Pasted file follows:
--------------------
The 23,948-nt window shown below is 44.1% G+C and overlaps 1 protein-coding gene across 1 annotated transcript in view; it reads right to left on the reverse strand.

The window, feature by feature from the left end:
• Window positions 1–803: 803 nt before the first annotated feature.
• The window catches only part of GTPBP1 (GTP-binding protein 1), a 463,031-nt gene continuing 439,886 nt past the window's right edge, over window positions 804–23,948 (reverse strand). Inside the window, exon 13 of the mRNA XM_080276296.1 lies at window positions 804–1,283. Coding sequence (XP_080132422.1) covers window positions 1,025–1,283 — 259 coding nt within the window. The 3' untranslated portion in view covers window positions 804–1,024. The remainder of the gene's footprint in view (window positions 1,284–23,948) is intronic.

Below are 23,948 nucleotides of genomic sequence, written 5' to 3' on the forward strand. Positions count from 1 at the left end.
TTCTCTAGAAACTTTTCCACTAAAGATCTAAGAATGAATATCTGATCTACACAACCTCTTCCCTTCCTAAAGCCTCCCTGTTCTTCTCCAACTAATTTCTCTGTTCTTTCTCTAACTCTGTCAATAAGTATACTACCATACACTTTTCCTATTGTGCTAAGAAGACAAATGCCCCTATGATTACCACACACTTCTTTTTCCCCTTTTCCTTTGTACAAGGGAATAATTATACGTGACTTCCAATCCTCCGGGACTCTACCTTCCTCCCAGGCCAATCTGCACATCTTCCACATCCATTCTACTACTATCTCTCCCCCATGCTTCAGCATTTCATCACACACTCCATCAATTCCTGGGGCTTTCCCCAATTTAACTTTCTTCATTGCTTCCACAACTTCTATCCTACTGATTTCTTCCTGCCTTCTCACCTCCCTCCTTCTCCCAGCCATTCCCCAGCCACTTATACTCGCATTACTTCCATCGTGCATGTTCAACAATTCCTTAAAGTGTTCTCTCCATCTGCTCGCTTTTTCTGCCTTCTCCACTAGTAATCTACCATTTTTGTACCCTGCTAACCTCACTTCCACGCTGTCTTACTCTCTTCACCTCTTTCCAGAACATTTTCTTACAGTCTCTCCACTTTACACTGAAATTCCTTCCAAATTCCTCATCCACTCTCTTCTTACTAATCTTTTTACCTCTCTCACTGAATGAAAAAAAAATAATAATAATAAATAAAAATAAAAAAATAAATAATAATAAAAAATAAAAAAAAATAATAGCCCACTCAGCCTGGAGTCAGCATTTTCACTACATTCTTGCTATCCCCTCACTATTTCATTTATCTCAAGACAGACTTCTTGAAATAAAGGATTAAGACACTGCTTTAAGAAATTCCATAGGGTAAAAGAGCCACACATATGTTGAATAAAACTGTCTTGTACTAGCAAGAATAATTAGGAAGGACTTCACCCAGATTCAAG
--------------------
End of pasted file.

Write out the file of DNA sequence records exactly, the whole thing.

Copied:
The 23,948-nt window shown below is 44.1% G+C and overlaps 1 protein-coding gene across 1 annotated transcript in view; it reads right to left on the reverse strand.

The window, feature by feature from the left end:
• Window positions 1–803: 803 nt before the first annotated feature.
• The window catches only part of GTPBP1 (GTP-binding protein 1), a 463,031-nt gene continuing 439,886 nt past the window's right edge, over window positions 804–23,948 (reverse strand). Inside the window, exon 13 of the mRNA XM_080276296.1 lies at window positions 804–1,283. Coding sequence (XP_080132422.1) covers window positions 1,025–1,283 — 259 coding nt within the window. The 3' untranslated portion in view covers window positions 804–1,024. The remainder of the gene's footprint in view (window positions 1,284–23,948) is intronic.

Below are 23,948 nucleotides of genomic sequence, written 5' to 3' on the forward strand. Positions count from 1 at the left end.
TTCTCTAGAAACTTTTCCACTAAAGATCTAAGAATGAATATCTGATCTACACAACCTCTTCCCTTCCTAAAGCCTCCCTGTTCTTCTCCAACTAATTTCTCTGTTCTTTCTCTAACTCTGTCAATAAGTATACTACCATACACTTTTCCTATTGTGCTAAGAAGACAAATGCCCCTATGATTACCACACACTTCTTTTTCCCCTTTTCCTTTGTACAAGGGAATAATTATACGTGACTTCCAATCCTCCGGGACTCTACCTTCCTCCCAGGCCAATCTGCACATCTTCCACATCCATTCTACTACTATCTCTCCCCCATGCTTCAGCATTTCATCACACACTCCATCAATTCCTGGGGCTTTCCCCAATTTAACTTTCTTCATTGCTTCCACAACTTCTATCCTACTGATTTCTTCCTGCCTTCTCACCTCCCTCCTTCTCCCAGCCATTCCCCAGCCACTTATACTCGCATTACTTCCATCGTGCATGTTCAACAATTCCTTAAAGTGTTCTCTCCATCTGCTCGCTTTTTCTGCCTTCTCCACTAGTAATCTACCATTTTTGTACCCTGCTAACCTCACTTCCACGCTGTCTTACTCTCTTCACCTCTTTCCAGAACATTTTCTTACAGTCTCTCCACTTTACACTGAAATTCCTTCCAAATTCCTCATCCACTCTCTTCTTACTAATCTTTTTACCTCTCTCACTGAATGAAAAAAAAATAATAATAATAAATAAAAATAAAAAAATAAATAATAATAAAAAATAAAAAAAAATAATAGCCCACTCAGCCTGGAGTCAGCATTTTCACTACATTCTTGCTATCCCCTCACTATTTCATTTATCTCAAGACAGACTTCTTGAAATAAAGGATTAAGACACTGCTTTAAGAAATTCCATAGGGTAAAAGAGCCACACATATGTTGAATAAAACTGTCTTGTACTAGCAAGAATAATTAGGAAGGACTTCACCCAGATTCAAG